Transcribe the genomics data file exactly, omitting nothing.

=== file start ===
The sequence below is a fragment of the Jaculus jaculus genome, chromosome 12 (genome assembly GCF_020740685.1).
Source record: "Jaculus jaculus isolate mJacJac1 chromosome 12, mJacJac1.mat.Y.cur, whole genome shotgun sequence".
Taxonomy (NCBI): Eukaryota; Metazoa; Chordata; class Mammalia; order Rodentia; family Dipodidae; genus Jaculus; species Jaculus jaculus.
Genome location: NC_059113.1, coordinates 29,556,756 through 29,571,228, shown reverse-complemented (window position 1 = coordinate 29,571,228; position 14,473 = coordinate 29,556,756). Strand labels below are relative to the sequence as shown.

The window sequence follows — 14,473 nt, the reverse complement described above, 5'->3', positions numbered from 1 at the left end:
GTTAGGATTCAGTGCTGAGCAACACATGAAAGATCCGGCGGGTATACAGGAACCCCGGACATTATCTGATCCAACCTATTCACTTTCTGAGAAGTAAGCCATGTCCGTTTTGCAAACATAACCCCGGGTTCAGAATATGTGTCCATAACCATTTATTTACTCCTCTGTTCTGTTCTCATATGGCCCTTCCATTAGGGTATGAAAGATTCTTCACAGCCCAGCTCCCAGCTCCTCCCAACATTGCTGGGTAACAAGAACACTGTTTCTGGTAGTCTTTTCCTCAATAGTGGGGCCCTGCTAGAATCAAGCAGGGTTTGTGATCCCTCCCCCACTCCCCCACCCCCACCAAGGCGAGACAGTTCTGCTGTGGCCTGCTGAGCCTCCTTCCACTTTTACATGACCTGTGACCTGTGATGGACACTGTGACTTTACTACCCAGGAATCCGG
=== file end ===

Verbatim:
The sequence below is a fragment of the Jaculus jaculus genome, chromosome 12 (genome assembly GCF_020740685.1).
Source record: "Jaculus jaculus isolate mJacJac1 chromosome 12, mJacJac1.mat.Y.cur, whole genome shotgun sequence".
Taxonomy (NCBI): Eukaryota; Metazoa; Chordata; class Mammalia; order Rodentia; family Dipodidae; genus Jaculus; species Jaculus jaculus.
Genome location: NC_059113.1, coordinates 29,556,756 through 29,571,228, shown reverse-complemented (window position 1 = coordinate 29,571,228; position 14,473 = coordinate 29,556,756). Strand labels below are relative to the sequence as shown.

The window sequence follows — 14,473 nt, the reverse complement described above, 5'->3', positions numbered from 1 at the left end:
GTTAGGATTCAGTGCTGAGCAACACATGAAAGATCCGGCGGGTATACAGGAACCCCGGACATTATCTGATCCAACCTATTCACTTTCTGAGAAGTAAGCCATGTCCGTTTTGCAAACATAACCCCGGGTTCAGAATATGTGTCCATAACCATTTATTTACTCCTCTGTTCTGTTCTCATATGGCCCTTCCATTAGGGTATGAAAGATTCTTCACAGCCCAGCTCCCAGCTCCTCCCAACATTGCTGGGTAACAAGAACACTGTTTCTGGTAGTCTTTTCCTCAATAGTGGGGCCCTGCTAGAATCAAGCAGGGTTTGTGATCCCTCCCCCACTCCCCCACCCCCACCAAGGCGAGACAGTTCTGCTGTGGCCTGCTGAGCCTCCTTCCACTTTTACATGACCTGTGACCTGTGATGGACACTGTGACTTTACTACCCAGGAATCCGG